They also improved range and sound quality over a mesh of more than two units as they enhance the network signal strength.

The combined cost of the adaptor and your existing communication unit is significant so unless you really needed to use it to participate in a group of mesh users, you are probably better off just buying a 30K instead.

Source: MotorbikeWriter.com

Argon transforms helmet into Iron Man

Argon Transform hi-tech helmet accessory transforms a standard helmet into an Iron Man helmet with head-up display, bluetooth, GPS and more.

Singapore start-up Whyre claim their Argon Transform is the world’s first dual-camera Augmented Reality attachment for a motorcycle helmet.

The $US795 ($A1140) unit doesn’t look too different to us from several others which are available or coming to market soon.

They include the HUDWAY Sight and Kiwi-designed Reyedr which is still seeking funding.

It also follows a growing wave of smart helmets that integrate HUD, and other tech into a motorcycle helmet.

The latest is the Australian-designed Forcite MK1 which has an LED light strip rather than HUD and includes a HD, wide-angle camera, Bluetooth and VOIP intercom and handlebar-mounted control unit.

Test Forcite smart helmet
Forcite

The advantages of aftermarket tech is that you can swap it to your new helmet when you retire the old one.

Argon TransformArgon Transform HUD

The Argon Transform comes as several Bluetooth-connected stick-on units for the side, front and back of the helmet, plus a screen on the inside of the chinbar.Argon Transform HUD

They combine a see-through head-up display with a Bluetooth handlebar controller, inbuilt GPS unit, plus front and back cameras.

Whyre claim the front and rear units weigh only 150g and balance each other out.

Argon Transform HUD
Rear camera

Riders will be able to see tailor-made info such as caller ID, GPS navigation arrows and speedometer, as well as what’s behind them. Video is recorded and stored on an SD card or accessed via an Argon app.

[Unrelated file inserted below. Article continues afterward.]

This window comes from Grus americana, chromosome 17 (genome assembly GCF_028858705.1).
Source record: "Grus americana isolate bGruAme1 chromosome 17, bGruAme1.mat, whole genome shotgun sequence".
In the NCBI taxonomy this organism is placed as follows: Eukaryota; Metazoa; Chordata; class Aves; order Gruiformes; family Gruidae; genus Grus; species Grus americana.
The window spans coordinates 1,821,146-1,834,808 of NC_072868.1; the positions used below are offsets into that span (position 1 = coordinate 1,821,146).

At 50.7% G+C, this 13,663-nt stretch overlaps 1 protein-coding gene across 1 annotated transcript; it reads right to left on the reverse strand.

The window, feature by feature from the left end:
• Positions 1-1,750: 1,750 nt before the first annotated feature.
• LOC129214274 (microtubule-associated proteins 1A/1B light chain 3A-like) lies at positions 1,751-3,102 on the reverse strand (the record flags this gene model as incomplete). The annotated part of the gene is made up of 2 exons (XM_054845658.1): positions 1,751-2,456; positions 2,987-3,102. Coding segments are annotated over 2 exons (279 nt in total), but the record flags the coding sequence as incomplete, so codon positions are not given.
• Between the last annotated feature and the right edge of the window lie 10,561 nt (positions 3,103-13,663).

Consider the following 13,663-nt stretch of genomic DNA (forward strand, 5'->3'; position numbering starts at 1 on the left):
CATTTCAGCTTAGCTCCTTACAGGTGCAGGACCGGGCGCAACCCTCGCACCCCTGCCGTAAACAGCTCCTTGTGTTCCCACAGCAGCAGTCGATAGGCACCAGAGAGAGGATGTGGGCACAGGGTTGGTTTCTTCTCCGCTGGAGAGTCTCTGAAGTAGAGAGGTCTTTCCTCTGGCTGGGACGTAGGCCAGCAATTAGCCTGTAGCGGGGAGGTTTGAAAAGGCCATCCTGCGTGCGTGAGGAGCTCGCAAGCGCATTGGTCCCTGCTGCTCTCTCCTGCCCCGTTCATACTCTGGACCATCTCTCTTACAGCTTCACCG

Argon Transform HUD
Rider’s view of the periphery screen

It will also allow riders to access specific ride statistics, Argon settings, a social community and a logbook that records last maintenance dates, spare part changes/cost etc.

The intercom has range only up to 100m, but the speakers are claimed to have active noise-cancelling which should mean clear sound without background wind noise and no need for earplugs.

Argon Transform HUD
(Never put your helmet on the ground like this unless you wants ants or other bugs in your helmet!)

The offline built-in GPS does not require data and operates in remote areas where phone reception is weak.

Argon claims the lithium-polymer battery will last for eight hours on a charge. 

Whyre has launched an Indiegogo Campaign to get a $US25,000 and is already a third of the way there.

Early customers will get the Argon Transform for $US398 ($A570) compared with the retail price of $US795 ($A1140). They plan to ship in February 2020.

Source: MotorbikeWriter.com

Sena Savage Bluetooth helmet review

If you have been looking for an open-face helmet with Bluetooth communication, the new Sena Savage is the answer.

It features integrated controls, speakers and a microphone discretely in the brow section of the helmet.

As you would expect, it’s noisier than a full-face helmet, the microphone is not as quiet as in a full face helmet, but it’s equal to or better than the boom-mic units people attach to their open-face helmets.